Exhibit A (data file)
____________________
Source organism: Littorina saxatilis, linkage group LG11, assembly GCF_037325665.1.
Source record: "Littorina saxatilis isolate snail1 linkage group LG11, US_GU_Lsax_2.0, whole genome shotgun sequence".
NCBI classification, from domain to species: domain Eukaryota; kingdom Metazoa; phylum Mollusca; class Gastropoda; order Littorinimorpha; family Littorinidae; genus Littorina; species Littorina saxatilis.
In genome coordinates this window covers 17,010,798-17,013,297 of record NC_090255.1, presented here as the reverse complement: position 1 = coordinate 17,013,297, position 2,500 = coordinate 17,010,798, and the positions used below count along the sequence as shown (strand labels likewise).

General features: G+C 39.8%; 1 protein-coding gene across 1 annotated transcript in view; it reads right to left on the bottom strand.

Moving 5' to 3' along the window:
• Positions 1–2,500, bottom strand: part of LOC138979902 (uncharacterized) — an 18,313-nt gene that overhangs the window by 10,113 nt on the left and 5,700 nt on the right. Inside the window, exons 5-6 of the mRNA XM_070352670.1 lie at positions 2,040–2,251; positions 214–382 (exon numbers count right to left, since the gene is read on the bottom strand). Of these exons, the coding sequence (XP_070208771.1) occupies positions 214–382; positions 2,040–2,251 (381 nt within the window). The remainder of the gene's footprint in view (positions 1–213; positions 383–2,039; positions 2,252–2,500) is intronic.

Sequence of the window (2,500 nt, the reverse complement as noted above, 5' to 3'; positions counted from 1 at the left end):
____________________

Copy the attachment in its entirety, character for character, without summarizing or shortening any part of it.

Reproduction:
Source organism: Littorina saxatilis, linkage group LG11, assembly GCF_037325665.1.
Source record: "Littorina saxatilis isolate snail1 linkage group LG11, US_GU_Lsax_2.0, whole genome shotgun sequence".
NCBI classification, from domain to species: domain Eukaryota; kingdom Metazoa; phylum Mollusca; class Gastropoda; order Littorinimorpha; family Littorinidae; genus Littorina; species Littorina saxatilis.
In genome coordinates this window covers 17,010,798-17,013,297 of record NC_090255.1, presented here as the reverse complement: position 1 = coordinate 17,013,297, position 2,500 = coordinate 17,010,798, and the positions used below count along the sequence as shown (strand labels likewise).

General features: G+C 39.8%; 1 protein-coding gene across 1 annotated transcript in view; it reads right to left on the bottom strand.

Moving 5' to 3' along the window:
• Positions 1–2,500, bottom strand: part of LOC138979902 (uncharacterized) — an 18,313-nt gene that overhangs the window by 10,113 nt on the left and 5,700 nt on the right. Inside the window, exons 5-6 of the mRNA XM_070352670.1 lie at positions 2,040–2,251; positions 214–382 (exon numbers count right to left, since the gene is read on the bottom strand). Of these exons, the coding sequence (XP_070208771.1) occupies positions 214–382; positions 2,040–2,251 (381 nt within the window). The remainder of the gene's footprint in view (positions 1–213; positions 383–2,039; positions 2,252–2,500) is intronic.

Sequence of the window (2,500 nt, the reverse complement as noted above, 5' to 3'; positions counted from 1 at the left end):